Diana Jones, Song to a Refugee, Proper Records
Song to a Refugee is a quite remarkable piece of work by singer-songwriter, Diana Jones – an album entirely given to highlighting the global refugee problem. It’s a serious listen – you’ll enjoy Jones’ acoustic, guitar-driven, folky Americana, but feel downright uncomfortable as she tells story after story about desperate people escaping war and violence and seeking refuge and safety.
Today nearly 80 million people around the world are displaced from their homes. Around 30 million people, over half of whom are under the age of 18, have been forced to flee their own countries entirely, because of persecution, war or violence. There are also millions of stateless people, who have been denied a nationality and access to basic rights such as education, healthcare, employment, and freedom of movement.
In today’s world, about 1 person is forcibly displaced every 2 seconds as a result of conflict or persecution.
In her 6th album, Diana Jones tries to give a voice to these asylum seekers. She said she wanted to “re-humanize the people who were being de-humanised by governments.” She’s done that in thirteen of her own carefully crafted songs, helped along the way by a number of guest contributors, including Richard Thompson, Steve Earle, Peggy Seeger and the Chapin Sisters.
The album starts with El Chaparral, with Central American refugees fleeing the “guns and the bombs and the war,” through Mexico, trying, “hungry and tired” to reach California, but unsure of how they’ll be received. Jones’s plaintive singing and the snatches of Mexico-evoking accordion sets the scene perfectly for the album.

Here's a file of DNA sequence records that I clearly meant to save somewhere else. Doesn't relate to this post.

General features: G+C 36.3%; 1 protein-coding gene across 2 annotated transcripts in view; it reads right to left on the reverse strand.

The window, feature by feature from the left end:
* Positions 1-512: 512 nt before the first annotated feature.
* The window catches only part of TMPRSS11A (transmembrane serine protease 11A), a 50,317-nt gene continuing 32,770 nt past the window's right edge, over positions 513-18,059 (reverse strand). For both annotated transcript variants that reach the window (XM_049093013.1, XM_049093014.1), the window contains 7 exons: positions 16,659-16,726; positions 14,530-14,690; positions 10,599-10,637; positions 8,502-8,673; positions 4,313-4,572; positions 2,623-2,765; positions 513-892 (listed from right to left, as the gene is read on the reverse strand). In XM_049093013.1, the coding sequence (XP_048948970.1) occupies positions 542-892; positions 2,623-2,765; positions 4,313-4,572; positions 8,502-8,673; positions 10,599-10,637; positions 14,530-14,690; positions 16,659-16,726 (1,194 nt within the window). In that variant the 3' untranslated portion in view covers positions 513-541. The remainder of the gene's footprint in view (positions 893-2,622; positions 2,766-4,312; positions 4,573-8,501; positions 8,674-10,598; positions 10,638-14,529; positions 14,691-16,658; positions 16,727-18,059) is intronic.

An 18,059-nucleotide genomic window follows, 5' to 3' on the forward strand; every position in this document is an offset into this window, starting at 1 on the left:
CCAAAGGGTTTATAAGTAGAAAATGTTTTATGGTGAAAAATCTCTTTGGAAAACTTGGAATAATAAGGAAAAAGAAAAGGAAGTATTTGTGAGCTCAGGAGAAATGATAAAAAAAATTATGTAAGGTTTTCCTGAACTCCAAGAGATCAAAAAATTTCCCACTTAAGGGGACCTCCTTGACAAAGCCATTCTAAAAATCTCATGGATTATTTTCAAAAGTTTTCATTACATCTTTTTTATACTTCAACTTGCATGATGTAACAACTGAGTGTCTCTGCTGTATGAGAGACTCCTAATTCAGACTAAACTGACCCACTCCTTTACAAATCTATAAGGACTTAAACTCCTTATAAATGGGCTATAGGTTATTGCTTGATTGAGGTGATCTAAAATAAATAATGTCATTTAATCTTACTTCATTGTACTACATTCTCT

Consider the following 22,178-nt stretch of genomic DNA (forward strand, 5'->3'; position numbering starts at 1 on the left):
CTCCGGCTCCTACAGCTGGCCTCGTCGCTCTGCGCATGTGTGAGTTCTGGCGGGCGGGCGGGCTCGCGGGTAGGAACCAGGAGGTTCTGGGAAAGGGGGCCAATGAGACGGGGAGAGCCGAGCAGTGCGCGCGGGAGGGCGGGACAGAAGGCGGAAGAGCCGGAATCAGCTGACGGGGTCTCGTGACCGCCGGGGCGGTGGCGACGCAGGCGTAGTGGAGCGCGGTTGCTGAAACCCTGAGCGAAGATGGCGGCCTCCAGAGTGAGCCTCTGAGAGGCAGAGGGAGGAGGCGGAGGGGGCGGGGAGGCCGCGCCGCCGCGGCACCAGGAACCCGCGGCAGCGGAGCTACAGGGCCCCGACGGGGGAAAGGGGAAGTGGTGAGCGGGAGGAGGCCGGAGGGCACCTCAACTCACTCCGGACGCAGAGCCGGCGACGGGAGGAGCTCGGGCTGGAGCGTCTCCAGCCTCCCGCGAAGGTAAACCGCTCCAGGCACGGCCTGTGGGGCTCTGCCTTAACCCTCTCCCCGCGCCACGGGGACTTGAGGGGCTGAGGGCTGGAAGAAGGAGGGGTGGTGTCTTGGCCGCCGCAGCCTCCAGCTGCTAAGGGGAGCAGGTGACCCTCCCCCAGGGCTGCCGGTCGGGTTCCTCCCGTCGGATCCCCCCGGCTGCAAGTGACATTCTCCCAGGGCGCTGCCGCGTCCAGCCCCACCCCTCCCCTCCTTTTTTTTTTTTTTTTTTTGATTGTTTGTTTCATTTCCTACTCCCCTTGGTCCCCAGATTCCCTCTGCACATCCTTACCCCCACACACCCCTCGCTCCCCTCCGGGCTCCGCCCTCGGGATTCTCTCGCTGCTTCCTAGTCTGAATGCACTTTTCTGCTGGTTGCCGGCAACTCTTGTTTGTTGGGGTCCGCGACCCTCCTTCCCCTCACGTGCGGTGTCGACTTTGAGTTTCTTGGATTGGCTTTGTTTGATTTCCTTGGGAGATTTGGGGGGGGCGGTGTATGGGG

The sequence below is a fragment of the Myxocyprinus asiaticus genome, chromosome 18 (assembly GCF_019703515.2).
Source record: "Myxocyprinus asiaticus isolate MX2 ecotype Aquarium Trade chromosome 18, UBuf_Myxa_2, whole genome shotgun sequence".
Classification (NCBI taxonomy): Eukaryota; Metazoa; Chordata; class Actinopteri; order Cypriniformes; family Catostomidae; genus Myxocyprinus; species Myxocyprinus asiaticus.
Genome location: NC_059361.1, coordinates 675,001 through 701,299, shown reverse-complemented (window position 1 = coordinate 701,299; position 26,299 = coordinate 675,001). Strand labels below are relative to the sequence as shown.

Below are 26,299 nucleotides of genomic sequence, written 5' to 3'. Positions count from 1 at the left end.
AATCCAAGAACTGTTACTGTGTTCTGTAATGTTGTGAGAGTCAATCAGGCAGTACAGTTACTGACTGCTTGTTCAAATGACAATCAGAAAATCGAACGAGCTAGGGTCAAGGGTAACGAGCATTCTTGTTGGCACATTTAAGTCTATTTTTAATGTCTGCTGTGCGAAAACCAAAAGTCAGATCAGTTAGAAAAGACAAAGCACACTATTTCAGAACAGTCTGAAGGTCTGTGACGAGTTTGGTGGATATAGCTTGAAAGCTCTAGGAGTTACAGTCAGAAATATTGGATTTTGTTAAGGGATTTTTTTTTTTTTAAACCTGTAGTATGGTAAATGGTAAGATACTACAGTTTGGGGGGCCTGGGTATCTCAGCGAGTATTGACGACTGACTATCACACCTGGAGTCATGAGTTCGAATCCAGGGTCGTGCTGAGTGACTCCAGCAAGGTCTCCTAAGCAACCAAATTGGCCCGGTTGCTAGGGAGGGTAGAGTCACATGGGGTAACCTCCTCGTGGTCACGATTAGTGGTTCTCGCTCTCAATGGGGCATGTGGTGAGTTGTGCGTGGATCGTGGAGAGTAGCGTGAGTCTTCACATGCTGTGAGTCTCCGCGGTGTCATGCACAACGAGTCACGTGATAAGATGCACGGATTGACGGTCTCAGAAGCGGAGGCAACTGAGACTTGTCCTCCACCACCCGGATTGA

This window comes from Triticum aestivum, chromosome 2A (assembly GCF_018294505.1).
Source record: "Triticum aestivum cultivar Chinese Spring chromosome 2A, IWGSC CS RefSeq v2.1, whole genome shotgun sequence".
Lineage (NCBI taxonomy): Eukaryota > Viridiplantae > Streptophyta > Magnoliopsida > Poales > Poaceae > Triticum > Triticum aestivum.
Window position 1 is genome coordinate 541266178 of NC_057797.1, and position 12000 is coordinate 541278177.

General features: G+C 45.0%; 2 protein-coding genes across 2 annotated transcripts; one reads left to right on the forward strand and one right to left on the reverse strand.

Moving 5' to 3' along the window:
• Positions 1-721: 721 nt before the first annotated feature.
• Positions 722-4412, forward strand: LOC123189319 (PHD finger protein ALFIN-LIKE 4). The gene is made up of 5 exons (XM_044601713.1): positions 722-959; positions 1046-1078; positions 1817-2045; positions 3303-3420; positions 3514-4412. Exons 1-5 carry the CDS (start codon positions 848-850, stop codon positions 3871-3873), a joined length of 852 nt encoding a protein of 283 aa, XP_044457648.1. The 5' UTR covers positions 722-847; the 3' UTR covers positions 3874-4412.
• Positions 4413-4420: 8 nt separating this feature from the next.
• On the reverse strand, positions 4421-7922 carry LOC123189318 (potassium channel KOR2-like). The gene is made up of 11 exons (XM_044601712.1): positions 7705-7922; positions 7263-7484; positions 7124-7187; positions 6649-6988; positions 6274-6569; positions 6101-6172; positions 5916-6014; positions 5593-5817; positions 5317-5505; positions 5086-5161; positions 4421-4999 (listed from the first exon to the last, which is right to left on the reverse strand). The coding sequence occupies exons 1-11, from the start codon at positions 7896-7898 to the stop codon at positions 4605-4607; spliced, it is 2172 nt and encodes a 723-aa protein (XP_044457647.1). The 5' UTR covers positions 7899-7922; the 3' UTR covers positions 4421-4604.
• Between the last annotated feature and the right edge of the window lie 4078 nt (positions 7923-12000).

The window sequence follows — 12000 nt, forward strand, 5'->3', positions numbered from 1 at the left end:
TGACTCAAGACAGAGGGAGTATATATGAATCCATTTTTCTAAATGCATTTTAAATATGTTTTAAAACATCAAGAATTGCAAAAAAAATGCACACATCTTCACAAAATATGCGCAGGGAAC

We Believe You, featuring Steve Earle, Peggy Seeger and Richard Thompson, echoes Congresswoman Alexandria Ocasio-Cortez’s words “I believed the women,” when she visited a US border detention centre last year. She was referring to why the vulnerable women she had met had left their homes to seek asylum and the terrible conditions within the detention centre. The song ends by all the artists singing over and over, “we believe you.”
This is clearly massively different from the approach of the present US administration. Trump has said “our country is full.” And that he “hates taking asylum seekers.” And then his crude, “I guarantee they’re bad.”
United States law enshrines the protections of the international Refugee Convention, drafted in the wake of the horrors of World War II. But, since 2017, Trump’s government has unleashed relentless attacks on the US asylum system and against the people who seek safety within its borders. Internal memos have revealed these efforts to be concerted, organized, and implemented toward the goal of ending asylum in the United States. From admitting nearly 85,000 refugees in 2016, on September 30, 2020 Trump’s administration proposed a new ceiling of just 15,000, a ridiculously low number.
Mama Hold Your Baby tells the tragic tale of a Guatemalan mother captured by US border guards and separated from her baby, the slow bluegrass feel with guitar and mandolin perfect for telling the story. The US administration admits to more than 2,500 children being forcibly separated from their parents at the southern border in 2018, although the true figure is likely much higher.
A number of the songs put the spotlight on refugee women. If we want to understand the problem, then Ask A Woman shows where we need to go – to a woman “with a child in her arms.” I Wait For You reminds us of the dreadful problem of child marriage that poverty forces and the love of a young mother for her children as she lives in a detention centre.
Jones clearly has the way the US deals with Central American refugees in mind, but the songs recognise that this is a global problem, and reference England and Europe too, The Sea Is My Mother, telling the story of a child perishing on one of the wretched little boats ferrying refugees from say, Syria or Africa.
The United States is not the only country with warped asylum and refugee policies and practices. The UK has been gradually decreasing its resettlement of asylum seekers since 2002 and recently the Tory government has been considering shipping asylum seekers to far-off islands and oil-rigs.
So well done, Diana Jones for this finely honed, challenging album. A quite wonderful set of songs, beautifully sung, at times haunting, at times heart-breaking and always challenging.
Find out more about the global refugee situation at The UN Refugee Agency